Halloween: 6 tips for the uninitiated
Now that bare toes are a thing of the distant past, it’s time to look forward to autumn. Ah, autumn – the light is low, there’s an excuse to wear cashmere, and the leaves are crunchy underfoot. And of course, there’s Halloween.
Halloween is an interesting holiday. It’s big deal in Ireland where I grew up, and an even bigger one in America. An eyebrow or two were raised when I lived in London and professed a love of Halloween in all its tacky, dressing-up splendour, but from what I can see, it’s catching on. And quite right too.
Now, if you are truly patriotic, you would probably rubbish Halloween and stick to Bonfire Night, but then you would miss out on witches’ hats, false teeth, bobbing for apples, barmbrack and a lot of sweets. In fact, you may still be eating sweets come Thanksgiving.
You can buy fake cobwebs, blood and tombstones everywhere now – even Marks & Spencers do a mean line in plastic axes. This year Halloween falls on a Friday. That means you’ve got all weekend to recover from your apple bobbing excesses. Good luck.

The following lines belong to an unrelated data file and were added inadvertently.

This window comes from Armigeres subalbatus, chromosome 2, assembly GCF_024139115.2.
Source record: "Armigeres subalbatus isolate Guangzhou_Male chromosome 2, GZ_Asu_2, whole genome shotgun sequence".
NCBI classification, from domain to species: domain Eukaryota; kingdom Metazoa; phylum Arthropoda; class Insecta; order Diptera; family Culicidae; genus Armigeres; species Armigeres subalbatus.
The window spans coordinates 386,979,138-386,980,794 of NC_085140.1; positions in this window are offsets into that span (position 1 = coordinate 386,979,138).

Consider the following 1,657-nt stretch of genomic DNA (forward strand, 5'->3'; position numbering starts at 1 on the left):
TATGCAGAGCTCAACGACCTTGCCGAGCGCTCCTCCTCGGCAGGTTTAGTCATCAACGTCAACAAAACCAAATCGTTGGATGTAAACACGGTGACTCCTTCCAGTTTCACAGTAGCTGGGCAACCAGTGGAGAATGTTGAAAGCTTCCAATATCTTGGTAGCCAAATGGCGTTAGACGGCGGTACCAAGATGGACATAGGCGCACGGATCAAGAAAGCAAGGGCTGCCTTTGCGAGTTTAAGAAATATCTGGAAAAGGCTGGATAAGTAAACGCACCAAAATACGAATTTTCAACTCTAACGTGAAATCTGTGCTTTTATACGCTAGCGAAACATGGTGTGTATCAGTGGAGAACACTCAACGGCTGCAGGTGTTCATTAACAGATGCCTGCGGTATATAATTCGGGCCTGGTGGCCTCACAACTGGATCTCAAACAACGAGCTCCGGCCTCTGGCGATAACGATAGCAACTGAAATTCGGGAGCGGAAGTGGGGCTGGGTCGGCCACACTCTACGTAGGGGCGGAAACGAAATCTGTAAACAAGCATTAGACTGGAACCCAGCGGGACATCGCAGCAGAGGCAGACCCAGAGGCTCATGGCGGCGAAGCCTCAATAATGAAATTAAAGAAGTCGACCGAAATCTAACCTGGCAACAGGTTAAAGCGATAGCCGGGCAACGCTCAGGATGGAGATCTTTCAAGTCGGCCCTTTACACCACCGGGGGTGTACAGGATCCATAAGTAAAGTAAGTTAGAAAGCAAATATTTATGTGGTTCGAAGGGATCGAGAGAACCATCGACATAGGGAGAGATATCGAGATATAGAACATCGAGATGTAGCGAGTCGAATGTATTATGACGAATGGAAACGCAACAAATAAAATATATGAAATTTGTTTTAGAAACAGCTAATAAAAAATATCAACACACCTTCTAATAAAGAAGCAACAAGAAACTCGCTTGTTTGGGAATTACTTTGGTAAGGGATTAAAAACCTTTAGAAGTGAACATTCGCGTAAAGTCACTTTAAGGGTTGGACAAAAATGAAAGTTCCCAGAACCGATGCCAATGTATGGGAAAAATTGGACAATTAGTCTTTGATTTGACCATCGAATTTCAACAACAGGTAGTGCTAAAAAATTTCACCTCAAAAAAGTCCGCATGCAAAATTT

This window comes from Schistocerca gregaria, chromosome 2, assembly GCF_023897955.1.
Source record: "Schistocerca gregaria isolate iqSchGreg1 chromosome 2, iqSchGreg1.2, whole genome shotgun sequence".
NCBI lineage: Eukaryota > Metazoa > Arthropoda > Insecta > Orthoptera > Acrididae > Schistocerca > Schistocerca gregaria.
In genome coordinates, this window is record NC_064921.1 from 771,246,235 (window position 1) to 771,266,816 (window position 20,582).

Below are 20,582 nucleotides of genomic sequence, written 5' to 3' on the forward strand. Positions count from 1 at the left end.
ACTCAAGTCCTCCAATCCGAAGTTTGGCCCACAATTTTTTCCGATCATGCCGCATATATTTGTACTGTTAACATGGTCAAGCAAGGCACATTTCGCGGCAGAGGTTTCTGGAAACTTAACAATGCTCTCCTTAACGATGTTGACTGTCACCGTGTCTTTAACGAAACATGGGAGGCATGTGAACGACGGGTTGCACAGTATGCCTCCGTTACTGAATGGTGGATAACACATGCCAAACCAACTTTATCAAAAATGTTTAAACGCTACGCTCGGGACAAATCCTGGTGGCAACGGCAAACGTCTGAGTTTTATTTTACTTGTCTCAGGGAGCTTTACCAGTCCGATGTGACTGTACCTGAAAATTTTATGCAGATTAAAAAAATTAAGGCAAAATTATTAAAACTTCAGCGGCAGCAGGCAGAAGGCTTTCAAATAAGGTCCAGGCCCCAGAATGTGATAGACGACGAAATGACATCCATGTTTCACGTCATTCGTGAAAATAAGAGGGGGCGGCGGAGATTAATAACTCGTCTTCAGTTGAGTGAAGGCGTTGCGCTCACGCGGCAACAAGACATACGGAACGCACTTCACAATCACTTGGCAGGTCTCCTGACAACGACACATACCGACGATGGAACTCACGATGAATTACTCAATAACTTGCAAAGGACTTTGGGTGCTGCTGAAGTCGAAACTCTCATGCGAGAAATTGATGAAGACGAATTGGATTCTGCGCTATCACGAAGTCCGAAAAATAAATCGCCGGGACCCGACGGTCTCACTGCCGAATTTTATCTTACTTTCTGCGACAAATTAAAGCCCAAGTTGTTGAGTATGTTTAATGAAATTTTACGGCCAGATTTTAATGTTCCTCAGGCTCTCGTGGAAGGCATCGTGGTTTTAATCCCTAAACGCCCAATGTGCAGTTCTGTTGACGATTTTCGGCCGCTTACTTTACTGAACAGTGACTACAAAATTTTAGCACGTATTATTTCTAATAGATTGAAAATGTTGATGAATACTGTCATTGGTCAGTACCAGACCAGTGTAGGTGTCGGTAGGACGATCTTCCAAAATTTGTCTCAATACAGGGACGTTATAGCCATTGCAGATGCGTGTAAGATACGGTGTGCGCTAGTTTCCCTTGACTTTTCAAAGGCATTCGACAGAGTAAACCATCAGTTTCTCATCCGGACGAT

Here’s 6 tips for the initiated…
- Start making your costume early. There may be a run on the orange pumpkin-coloured taffeta. Failing that, cut a hole in a black plastic sack, stick it over your head, and decorate with tinfoil stars
- Save the really scary gear for the grown-ups. Four year olds tend to find anyone wearing a mask downright freaky. They have a point.
- Avoid saying “Trick or Treat” at all times. Unless you’re American. Or genuinely want your house covered in eggs and flour. “Happy Halloween” works fine.
- Decorate your own front door with a luminous skeleton, dress up as a ghoul, and have plenty of sweets on hand. It’s best to have a large bowl at the front door and a lot of refills. If you’re a dentist, hand out apples. But it won’t make you popular.
- You’ll have children knocking on your door from about 5.30pm onwards – before it gets dark is usually the rule of thumb.
- Get knocking too. Pick a street with lots of decorated doors and bring your sweet receptacle. Even if they don’t have sweets, it’s a great way to meet your neighbours. Especially if you’ve dressed up too. Ah, Mrs B, what a lovely warty nose you have…